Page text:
- First Republic Bank is faltering due to the suspension of dividends
- SVB Financial is seeking bankruptcy protection
- FedEx Jumps As Full-Year Earnings Expectations Increase
- Indices down: Dow 1.19%, S&P 1.10%, Nasdaq 0.74%
NEW YORK (Reuters) – Wall Street closed lower on Friday, marking the end of a turbulent week dominated by an unfolding crisis in the banking sector and gathering storm clouds from a potential recession.
The three indices ended the session deep in negative territory, with financial stocks (.SPNY) falling the most among the major sectors of the S&P 500.
Over the course of the week, while the benchmark S&P 500 finished higher than last Friday’s close, the Nasdaq and Dow posted weekly declines.
SVB Financial Group (SIVB.O) has announced that it will seek Chapter 11 bankruptcy protection, the latest development in an ongoing drama that began last week with the collapse of Silicon Valley bank and signature bank (SBNY.O), sparking fears of contagion in the country. the whole world. global banking system.
“(The sale is) somewhat overstated,” said Oliver Burch, senior vice president at Wealthspear Advisors in New York. “However, there is validity to some of the overall liquidity concerns and a potential liquidity crunch.”
Those concerns spilled over into Europe, where shares in Credit Suisse (CSGN.S) faltered on liquidity concerns, prompting policymakers to scramble to reassure markets.
“This goes way beyond just running into SVB or First Republic, it goes into the real impact these rate increases are having on capital and the balance sheet,” Burch added. “And you see it affecting large institutions like Credit Suisse, and that has people worried.”
Over the past two weeks, the S&P Banking Index (.SPXBK) and the KBW Regional Banking Index (.KRX) have fallen by 4.6% and 5.4%, respectively, their largest drop in two weeks since March 2020.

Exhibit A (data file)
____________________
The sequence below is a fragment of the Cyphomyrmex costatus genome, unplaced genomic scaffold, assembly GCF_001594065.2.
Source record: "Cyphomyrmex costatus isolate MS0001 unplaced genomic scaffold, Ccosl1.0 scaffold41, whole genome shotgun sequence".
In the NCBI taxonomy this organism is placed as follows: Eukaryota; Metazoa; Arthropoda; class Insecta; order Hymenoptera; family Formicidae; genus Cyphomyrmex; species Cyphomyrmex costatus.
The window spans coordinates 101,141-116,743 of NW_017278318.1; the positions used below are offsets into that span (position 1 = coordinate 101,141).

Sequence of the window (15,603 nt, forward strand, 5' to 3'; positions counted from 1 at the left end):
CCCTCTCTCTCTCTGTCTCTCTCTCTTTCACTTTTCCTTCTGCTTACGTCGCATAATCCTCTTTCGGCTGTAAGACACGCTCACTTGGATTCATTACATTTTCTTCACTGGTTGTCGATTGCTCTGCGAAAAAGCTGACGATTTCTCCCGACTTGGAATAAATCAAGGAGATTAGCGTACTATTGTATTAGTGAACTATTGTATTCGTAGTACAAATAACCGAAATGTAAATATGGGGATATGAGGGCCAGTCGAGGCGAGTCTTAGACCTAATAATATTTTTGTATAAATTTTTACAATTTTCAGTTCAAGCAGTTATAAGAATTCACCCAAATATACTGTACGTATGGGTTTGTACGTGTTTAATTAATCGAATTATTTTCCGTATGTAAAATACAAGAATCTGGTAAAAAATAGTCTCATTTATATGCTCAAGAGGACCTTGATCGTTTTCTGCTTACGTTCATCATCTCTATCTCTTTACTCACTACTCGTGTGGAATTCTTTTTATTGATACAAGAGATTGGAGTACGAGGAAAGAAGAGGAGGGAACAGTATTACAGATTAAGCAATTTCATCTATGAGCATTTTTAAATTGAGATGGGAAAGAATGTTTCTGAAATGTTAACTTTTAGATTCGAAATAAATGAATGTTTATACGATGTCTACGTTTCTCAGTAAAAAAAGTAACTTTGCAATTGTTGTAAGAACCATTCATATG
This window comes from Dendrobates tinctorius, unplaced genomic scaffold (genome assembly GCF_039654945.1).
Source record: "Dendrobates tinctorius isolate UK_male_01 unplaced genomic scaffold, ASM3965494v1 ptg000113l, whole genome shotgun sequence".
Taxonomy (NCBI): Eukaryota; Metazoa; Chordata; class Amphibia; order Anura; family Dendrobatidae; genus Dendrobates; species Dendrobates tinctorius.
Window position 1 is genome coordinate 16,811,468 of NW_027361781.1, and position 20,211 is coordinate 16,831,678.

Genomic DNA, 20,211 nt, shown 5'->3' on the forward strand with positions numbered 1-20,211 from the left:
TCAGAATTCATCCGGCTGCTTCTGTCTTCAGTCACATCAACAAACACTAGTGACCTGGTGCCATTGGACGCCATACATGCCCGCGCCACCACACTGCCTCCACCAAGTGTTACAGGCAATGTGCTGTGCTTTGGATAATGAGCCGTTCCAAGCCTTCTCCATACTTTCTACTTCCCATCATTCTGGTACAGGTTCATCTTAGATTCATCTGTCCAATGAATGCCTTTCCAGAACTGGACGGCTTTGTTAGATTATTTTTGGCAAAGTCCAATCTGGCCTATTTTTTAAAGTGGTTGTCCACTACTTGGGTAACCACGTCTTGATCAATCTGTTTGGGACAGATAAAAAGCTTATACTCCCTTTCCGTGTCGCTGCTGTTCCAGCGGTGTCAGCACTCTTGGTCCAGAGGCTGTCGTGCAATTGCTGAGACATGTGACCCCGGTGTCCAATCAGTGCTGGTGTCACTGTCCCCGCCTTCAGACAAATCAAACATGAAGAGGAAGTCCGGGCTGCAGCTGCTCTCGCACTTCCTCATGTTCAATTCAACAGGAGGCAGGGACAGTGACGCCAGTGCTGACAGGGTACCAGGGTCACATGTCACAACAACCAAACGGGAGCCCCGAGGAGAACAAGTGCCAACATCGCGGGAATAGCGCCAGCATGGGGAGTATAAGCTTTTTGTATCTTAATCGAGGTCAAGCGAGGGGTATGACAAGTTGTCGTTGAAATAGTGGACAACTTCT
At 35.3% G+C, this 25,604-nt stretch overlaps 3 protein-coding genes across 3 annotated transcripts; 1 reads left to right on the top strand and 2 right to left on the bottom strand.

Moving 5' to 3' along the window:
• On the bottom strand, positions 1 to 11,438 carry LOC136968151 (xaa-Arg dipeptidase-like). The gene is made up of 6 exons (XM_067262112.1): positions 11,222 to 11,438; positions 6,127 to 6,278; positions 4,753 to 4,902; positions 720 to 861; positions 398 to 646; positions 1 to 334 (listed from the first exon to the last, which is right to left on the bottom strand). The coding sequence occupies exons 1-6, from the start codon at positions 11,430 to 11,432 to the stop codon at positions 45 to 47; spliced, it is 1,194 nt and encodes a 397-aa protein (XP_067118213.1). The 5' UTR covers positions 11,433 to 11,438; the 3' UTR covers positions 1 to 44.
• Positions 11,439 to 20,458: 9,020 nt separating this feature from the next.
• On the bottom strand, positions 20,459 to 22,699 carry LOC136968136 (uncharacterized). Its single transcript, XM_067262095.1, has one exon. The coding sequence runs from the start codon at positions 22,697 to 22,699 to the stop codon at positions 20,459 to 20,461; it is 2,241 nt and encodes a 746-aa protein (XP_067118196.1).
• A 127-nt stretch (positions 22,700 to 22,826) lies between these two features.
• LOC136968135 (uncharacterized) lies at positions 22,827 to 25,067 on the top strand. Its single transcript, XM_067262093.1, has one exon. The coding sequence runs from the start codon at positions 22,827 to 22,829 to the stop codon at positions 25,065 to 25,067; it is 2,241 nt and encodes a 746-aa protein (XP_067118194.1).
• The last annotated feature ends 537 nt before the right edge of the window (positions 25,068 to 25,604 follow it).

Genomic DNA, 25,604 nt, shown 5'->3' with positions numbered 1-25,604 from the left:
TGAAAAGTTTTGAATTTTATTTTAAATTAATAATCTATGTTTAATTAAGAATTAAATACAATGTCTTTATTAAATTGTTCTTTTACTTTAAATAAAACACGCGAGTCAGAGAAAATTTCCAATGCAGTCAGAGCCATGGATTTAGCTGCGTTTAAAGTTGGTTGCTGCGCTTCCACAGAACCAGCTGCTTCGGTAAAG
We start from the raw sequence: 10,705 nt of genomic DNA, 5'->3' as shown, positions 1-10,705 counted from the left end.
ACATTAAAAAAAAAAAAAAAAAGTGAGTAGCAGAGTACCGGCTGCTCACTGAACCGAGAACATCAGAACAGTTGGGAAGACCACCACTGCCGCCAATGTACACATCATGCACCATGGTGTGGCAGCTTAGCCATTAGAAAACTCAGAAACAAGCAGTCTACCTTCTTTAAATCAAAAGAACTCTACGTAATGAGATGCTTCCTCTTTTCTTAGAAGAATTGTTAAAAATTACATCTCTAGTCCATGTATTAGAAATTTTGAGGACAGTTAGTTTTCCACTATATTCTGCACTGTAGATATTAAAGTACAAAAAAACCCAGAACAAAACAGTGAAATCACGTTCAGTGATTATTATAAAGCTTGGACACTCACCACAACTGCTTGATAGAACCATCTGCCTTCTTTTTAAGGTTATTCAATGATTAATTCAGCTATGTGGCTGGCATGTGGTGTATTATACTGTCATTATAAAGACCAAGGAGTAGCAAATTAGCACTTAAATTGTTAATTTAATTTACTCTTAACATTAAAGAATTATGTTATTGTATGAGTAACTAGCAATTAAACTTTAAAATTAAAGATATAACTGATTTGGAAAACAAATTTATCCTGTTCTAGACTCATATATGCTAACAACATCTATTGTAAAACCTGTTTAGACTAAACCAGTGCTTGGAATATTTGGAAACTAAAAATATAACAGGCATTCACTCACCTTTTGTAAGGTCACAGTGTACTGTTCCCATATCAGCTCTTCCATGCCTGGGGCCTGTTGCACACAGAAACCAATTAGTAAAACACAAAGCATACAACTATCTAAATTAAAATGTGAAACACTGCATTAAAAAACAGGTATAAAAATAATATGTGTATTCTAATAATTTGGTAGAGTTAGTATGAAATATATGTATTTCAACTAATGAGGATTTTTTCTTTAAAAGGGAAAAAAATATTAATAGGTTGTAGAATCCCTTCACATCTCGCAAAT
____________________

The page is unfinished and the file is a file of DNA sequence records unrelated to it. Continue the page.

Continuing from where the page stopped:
First Republic Bank (FRCN) fell 32.8% after the bank announced it was suspending its dividend, reversing Thursday’s rally triggered by an unprecedented $30 billion bailout package from major financial institutions.
Among First Republic peers, PacWest Bancorp (PACW.O) is down 19.0% while Western Alliance (WAL.N) is down 15.1%.
Shares traded in the US at Credit Suisse also closed sharply lower, down 6.9%.
Investors are now turning their sights to the Federal Reserve’s two-day monetary policy meeting next week.
In light of recent developments in the banking sector and data pointing to a weak economy, investors have revised their expectations regarding the size and duration of the Fed’s rate hike.
“This micro-banking crisis has increased the chances of a recession and accelerated the timeline for the economic slowdown,” Burch said. “Naturally the Fed will re-examine its course of action, but it is still very clear that while inflation is slowing, it is still a huge concern and needs to be controlled.”
At last glance, financial markets have set a 60.5% chance that the central bank will raise its key target rate by 25 basis points, and a 39.5% chance that it will leave the current rate flat, according to CME’s FedWatch tool.
The Dow Jones Industrial Average fell 384.57 points, or 1.19%, to 31,861.98 points, the Standard & Poor’s 500 lost 43.64 points, or 1.10%, to 3,916.64 points, and the Nasdaq Composite Index fell 86.76 points, or 0.74%, to 11,630.51.
All 11 major sectors of the S&P 500 ended the session in negative territory.
On the upside, FedEx Corp (FDX.N) jumped 8.0% after raising its forecast for the current fiscal year.
Low issues outnumbered high issues on the NYSE by a ratio of 4.07 to 1; On the Nasdaq, the ratio was 2.94 to 1 in favor of declining stocks.
S&P 500 records 5 new highs in 52 weeks and 20 new lows; The Nasdaq Index posted 29 new highs and 320 new lows.
Trading volume on US stock exchanges reached 19.41 billion shares, compared to an average of 12.49 billion over the last 20 trading days.
Additional reporting by Stephen Culp in New York; Additional reporting by Shubham Batra and Amruta Khandekar in Bengaluru; Editing by Matthew Lewis
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